|QUINN, NICOLE - Virginia Tech|
|TALAMAS, ELIJAH - Florida Department Of Agriculture And Consumer Services|
|BERGH, J. CHRISTOPHER - Virginia Tech|
Submitted to: Insects
Publication Type: Peer Reviewed Journal
Publication Acceptance Date: 1/22/2021
Publication Date: 1/29/2021
Citation: Quinn, N.F., Talamas, E.J., Leskey, T.C., Bergh, J. 2021. Seasonal captures of Trissolcus japonicus (Ashmead) (Hymenoptera: Scelionidae) and the effects of habitat type and tree species on detection frequency. Insects. https://doi.org/10.3390/insects12020118.
Interpretive Summary: Trissolcus japonicus, the Samurai wasp, is a highly effective egg parasitoid of the invasive brown marmorated stink bug. Because there was no information regarding the Samurai wasp seasonal activity or preferred habitat, yellow sticky traps were placed in the mid-canopy of female Tree of Heaven in three habitat types (woodlots, windbreaks, small tree of heaven islands in the middle of open fields) in 2018 and 2019. In 2018, captures were significantly greater in windbreaks than at the edge of woodlots, but no significant effects were observed in 2019. We captured more females than males each year, and activity spanned from mid-May to mid-September. These results enhance our understanding Samurai wasp foraging activity; thus, improving our capacity to evaluate its presence and spread in the USA.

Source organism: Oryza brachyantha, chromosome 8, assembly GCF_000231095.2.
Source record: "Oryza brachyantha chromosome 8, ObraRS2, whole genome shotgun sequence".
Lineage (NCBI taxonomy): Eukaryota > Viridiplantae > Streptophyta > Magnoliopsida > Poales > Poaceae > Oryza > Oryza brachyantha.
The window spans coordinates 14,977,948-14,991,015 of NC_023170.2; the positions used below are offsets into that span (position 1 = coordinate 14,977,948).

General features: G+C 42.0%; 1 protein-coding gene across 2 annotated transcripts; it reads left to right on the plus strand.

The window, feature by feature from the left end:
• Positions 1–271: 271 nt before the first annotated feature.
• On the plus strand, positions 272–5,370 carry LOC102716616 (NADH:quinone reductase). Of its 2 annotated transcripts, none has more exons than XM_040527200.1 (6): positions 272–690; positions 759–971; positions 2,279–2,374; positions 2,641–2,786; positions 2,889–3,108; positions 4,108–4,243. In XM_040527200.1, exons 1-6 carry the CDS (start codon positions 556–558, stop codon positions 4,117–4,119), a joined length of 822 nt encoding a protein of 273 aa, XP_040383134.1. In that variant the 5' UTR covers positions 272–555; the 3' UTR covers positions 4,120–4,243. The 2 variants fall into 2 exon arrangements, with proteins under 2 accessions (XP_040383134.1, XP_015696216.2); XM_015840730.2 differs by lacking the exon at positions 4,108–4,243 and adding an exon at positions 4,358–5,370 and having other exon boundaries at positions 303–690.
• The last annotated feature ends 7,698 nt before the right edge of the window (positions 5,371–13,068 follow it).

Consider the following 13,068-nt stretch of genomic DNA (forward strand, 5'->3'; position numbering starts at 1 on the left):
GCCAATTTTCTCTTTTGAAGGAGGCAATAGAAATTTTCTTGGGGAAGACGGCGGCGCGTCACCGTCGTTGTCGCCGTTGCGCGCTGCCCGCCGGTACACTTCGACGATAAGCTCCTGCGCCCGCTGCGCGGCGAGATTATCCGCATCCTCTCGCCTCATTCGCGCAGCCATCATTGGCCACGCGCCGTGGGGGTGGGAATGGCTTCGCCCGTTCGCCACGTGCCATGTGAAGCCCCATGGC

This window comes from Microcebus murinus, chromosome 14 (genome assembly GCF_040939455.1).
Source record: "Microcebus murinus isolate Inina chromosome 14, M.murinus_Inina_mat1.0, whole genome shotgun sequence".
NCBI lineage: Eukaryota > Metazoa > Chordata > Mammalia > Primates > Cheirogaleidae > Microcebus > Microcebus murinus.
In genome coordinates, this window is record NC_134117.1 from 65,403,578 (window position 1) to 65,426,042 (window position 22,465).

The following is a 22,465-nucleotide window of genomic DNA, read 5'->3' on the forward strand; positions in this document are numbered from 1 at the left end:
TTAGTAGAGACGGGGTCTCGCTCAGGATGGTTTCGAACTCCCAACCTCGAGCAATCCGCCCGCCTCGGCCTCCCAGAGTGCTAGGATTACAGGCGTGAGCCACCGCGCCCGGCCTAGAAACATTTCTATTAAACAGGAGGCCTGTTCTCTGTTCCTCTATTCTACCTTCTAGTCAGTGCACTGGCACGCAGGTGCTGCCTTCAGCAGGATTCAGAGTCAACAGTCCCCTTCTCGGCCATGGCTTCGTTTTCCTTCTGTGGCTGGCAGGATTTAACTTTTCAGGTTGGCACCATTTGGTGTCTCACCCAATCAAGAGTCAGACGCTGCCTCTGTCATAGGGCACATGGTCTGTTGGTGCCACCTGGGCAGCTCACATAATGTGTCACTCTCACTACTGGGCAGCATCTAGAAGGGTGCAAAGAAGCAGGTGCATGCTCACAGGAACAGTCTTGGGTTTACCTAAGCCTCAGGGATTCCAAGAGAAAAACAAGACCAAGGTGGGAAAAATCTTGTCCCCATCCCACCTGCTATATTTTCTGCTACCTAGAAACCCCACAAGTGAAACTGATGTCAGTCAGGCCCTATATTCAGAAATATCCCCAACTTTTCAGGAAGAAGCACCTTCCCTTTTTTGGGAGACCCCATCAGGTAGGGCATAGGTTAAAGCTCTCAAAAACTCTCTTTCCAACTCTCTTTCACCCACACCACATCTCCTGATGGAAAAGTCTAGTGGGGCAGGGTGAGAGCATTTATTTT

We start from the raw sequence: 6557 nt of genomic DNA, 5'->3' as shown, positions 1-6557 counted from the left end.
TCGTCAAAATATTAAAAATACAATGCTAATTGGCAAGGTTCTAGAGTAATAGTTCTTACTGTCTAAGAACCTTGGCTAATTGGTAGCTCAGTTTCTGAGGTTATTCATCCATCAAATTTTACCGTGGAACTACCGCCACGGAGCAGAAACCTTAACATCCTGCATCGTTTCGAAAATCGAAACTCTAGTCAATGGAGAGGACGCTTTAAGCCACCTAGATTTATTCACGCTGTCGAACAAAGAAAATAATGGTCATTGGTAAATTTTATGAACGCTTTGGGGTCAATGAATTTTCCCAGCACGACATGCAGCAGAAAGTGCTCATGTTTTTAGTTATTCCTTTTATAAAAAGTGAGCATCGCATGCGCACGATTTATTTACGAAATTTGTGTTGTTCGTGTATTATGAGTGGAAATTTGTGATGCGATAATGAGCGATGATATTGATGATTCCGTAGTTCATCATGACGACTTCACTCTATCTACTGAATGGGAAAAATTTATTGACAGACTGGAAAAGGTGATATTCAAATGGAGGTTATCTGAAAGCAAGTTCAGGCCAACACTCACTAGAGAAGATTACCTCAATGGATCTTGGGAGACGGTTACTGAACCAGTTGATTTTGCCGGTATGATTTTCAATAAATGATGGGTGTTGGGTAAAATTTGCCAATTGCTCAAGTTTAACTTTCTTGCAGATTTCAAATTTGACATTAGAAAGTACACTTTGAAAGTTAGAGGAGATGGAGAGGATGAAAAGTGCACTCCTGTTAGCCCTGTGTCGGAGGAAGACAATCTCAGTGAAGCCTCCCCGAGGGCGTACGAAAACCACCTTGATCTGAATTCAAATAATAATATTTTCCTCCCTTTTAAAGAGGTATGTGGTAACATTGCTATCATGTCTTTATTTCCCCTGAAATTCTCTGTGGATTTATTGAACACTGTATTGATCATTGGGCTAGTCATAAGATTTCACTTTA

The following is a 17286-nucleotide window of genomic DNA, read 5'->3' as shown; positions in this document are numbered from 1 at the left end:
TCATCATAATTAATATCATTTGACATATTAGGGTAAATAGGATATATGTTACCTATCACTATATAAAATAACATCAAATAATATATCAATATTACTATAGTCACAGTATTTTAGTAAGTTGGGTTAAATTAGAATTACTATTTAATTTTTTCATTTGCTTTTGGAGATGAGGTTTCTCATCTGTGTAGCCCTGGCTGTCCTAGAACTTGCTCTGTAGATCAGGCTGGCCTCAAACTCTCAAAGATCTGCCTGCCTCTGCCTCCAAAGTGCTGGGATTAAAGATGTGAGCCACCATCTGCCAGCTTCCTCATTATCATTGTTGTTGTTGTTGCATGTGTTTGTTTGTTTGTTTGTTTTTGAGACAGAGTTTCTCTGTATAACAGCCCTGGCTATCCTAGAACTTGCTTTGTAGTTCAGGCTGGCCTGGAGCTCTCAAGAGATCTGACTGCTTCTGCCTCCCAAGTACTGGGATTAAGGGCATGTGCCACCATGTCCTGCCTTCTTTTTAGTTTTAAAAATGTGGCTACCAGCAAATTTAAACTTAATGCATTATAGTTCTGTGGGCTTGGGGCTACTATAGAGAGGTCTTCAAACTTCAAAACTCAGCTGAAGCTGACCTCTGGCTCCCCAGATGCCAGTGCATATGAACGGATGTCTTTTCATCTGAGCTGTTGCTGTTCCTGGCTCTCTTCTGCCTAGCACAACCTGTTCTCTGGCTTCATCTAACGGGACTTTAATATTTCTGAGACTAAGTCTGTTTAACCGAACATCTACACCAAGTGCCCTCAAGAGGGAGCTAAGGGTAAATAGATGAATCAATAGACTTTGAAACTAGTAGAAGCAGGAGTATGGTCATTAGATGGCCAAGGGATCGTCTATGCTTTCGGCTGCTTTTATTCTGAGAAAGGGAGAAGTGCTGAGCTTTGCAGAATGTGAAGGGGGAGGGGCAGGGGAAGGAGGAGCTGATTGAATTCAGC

Technical Abstract: In Asia, Trissolcus japonicus is a highly effective egg parasitoid of Halyomorpha halys. Currently, there is no information regarding seasonal activity of adventive T. japonicus in the USA or whether habitat characteristics affect its presence or relative abundance. To evaluate habitat effects and seasonality of T. japonicus detections, yellow sticky traps were placed in the mid-canopy of female Ailanthus altissima in three habitat types in 2018 and 2019. In 2018, captures were significantly greater in windbreaks than at the edge of woodlots, but no significant effects were observed in 2019. The sex ratio of captured individuals was significantly more female-biased than expected, based on results from laboratory studies. These results enhance the efficiency of surveillance efforts for T. japonicus; thus, improving our capacity to evaluate its distribution and spread in the USA.